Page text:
KONGO across the WATERS
October 22, 2013 - March 13, 2014
KONGO across the WATERS will explore connections between the art and culture of the Kongo peoples of western Central Africa and African American art and culture in the United States. The exhibition will address cultural and artistic themes within Kongo culture, beginning with the ancient Kongo kingdom that encompassed parts of Democratic Republic of the Congo, Angola, Republic of the Congo and Gabon. Themes will include the arts of leadership, religion, and daily life interpreted within historical, archaeological, linguistic, musicological, anthropological and art historical contexts.
Opening in October, 2013 Kongo across the Waters will celebrate Kongo influenced cultural traditions primarily in the southeastern United States, including Florida, and will commemorate 500 years since the first African conquistador, Juan Garrido, came to the Americas. The exhibition coincides with the Viva Florida celebration of 500 years of Florida’s cultural heritage.
KONGO across the WATERS is a collaborative project by the Samuel P. Harn Museum of Art at the University of Florida and the Royal Museum for Central Africa in Tervuren, Belgium.
Monet and American Impressionism
February 03, 2015 - May 10, 2015
Monet and American Impressionism will be the first major exhibition on American Impressionism to be organized by the Harn Museum of Art. Highlighting vivid depictions of modern life in America between 1888 and 1920, the exhibition will feature approximately 50 paintings and 20 prints representing 25 American artists who launched a new way of painting in response to the influence of French Impressionism. Select works by French master Claude Monet will introduce artistic concerns such as media, technique, subject matter and composition.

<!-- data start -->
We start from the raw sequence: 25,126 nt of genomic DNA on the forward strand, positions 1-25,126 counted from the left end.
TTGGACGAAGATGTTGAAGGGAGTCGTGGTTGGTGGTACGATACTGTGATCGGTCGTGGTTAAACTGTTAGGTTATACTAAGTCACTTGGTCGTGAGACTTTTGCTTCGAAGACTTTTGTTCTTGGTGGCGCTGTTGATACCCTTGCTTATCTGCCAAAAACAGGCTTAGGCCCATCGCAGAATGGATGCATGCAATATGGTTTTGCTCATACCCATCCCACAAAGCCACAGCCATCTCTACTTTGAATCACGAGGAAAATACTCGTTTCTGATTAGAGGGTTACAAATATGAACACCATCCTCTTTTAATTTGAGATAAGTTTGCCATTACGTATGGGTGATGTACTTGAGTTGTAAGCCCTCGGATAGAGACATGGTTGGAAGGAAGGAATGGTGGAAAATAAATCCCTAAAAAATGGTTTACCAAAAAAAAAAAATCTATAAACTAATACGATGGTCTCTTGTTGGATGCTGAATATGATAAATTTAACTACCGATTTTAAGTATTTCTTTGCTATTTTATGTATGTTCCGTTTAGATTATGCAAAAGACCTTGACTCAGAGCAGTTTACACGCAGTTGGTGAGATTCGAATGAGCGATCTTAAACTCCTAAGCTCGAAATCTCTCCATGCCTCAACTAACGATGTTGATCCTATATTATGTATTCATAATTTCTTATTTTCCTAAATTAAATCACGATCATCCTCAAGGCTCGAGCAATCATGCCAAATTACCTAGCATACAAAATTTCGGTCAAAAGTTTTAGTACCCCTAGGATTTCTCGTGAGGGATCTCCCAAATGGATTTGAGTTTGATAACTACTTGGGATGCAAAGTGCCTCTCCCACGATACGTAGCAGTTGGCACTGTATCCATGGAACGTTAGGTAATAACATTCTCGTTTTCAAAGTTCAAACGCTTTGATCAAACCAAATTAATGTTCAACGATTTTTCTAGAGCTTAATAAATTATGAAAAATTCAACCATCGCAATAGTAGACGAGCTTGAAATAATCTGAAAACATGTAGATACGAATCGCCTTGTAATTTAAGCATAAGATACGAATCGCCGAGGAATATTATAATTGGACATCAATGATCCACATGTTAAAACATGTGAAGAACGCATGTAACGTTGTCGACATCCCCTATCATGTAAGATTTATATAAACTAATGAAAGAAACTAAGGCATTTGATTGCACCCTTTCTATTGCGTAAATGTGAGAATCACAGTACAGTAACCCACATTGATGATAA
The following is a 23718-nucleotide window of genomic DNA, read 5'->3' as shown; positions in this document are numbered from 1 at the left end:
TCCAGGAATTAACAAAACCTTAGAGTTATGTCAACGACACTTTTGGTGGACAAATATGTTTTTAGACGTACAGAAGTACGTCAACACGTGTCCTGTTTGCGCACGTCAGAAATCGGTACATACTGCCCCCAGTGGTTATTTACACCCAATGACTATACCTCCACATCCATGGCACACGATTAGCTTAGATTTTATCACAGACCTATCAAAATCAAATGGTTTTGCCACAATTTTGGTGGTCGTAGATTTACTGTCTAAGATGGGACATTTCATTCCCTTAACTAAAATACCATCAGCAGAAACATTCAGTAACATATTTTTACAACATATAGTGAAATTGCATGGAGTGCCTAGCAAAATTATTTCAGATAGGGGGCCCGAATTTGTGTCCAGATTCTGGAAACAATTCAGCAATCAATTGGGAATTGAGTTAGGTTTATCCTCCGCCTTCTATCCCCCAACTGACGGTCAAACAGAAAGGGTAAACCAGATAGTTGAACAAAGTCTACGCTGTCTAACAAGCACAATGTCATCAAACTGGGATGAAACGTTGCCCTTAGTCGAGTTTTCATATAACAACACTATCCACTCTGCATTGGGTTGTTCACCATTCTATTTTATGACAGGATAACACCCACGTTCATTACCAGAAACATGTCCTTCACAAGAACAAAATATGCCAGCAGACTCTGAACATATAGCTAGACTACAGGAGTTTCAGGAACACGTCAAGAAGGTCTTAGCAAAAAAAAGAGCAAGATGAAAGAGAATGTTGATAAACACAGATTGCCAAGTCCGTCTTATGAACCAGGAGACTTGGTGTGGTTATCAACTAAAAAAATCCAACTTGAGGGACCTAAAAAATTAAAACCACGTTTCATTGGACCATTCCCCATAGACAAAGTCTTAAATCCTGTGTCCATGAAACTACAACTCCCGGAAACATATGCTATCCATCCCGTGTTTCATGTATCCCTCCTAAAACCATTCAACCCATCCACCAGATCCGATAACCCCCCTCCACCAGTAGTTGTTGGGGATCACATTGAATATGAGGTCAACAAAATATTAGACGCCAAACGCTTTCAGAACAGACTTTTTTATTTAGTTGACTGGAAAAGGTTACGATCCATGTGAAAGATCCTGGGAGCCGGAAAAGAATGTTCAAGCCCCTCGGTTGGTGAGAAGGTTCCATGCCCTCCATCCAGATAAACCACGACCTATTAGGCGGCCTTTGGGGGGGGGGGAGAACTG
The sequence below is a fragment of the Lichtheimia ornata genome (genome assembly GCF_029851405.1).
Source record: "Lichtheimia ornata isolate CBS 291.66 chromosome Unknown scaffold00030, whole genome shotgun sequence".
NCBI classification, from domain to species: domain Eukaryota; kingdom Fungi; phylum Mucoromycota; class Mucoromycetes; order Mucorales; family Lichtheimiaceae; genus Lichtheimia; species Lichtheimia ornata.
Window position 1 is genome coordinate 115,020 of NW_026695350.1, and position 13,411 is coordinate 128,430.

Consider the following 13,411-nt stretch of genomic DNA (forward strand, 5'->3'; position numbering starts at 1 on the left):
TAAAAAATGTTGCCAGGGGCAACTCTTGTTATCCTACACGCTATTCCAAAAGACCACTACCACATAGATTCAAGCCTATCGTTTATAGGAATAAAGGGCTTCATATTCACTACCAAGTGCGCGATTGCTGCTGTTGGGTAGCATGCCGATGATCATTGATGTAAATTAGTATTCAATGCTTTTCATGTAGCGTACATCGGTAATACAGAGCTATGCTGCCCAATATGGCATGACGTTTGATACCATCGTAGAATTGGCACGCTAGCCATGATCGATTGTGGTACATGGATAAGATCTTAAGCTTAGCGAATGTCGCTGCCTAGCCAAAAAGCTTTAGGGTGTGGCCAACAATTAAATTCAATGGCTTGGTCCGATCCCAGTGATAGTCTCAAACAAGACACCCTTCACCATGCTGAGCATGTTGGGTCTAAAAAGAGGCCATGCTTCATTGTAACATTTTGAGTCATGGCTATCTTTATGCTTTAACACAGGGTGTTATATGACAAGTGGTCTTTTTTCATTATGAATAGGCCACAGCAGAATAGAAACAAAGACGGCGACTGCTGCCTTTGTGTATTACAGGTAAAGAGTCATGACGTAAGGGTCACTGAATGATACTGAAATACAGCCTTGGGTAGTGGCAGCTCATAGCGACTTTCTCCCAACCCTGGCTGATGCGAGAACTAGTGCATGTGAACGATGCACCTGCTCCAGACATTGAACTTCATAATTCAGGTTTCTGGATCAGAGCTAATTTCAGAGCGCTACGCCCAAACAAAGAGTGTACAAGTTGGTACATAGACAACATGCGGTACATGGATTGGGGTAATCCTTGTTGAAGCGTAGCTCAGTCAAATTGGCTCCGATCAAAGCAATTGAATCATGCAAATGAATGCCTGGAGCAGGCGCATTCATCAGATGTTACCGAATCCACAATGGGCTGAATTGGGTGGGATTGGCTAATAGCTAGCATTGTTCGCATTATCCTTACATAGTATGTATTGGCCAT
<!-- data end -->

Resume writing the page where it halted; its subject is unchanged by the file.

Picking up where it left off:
The Harn Museum’s growing collection of works by French and American Impressionists is the catalyst for the exhibition. Since the acquisition in 1999 of Claude Monet’s Giverny landscape, Champ d’avoine (1890), the permanent collection has grown strategically through the addition of works by Theodore Robinson, Childe Hassam and Maurice Prendergast. The exhibition will present these major figures alongside works by other major American Impressionists such as Mary Cassatt, William Merritt Chase, Frederick Frieseke, Willard Metcalf and John Twachtman, as well as works by under-recognized artists such as John Leslie Breck, Gari Melchers, Richard Miller, Lilla Cabot Perry and Guy Wiggins. Artists representing a new generation of painters who merged Impressionism with newer realist concerns will include Prendergast, William Glackens, Ernest Lawson and Jonas Lie.
Monet and American Impressionism will be organized along five thematic groupings: “The Allure of Giverny,” “A Country Retreat,” “The Vibrance of Urbanism,” “The Comfort of Home,” and “A Graphic Legacy.” Each section will include several works by Monet alongside works by American Impressionists to generate dialogue about techniques, composition and subject matter. The exhibition is curated by Dulce Román, Curator of Modern Art, and will be accompanied by a publication with essays addressing the artistic, cultural and historical context of American Impressionism from interdisciplinary perspectives.
Woyo peoples, Ritual object, nkisi, Banana, Lower Congo, DRC, late 19th century, Royal Museum for Central Africa, Tervuren, Belgium
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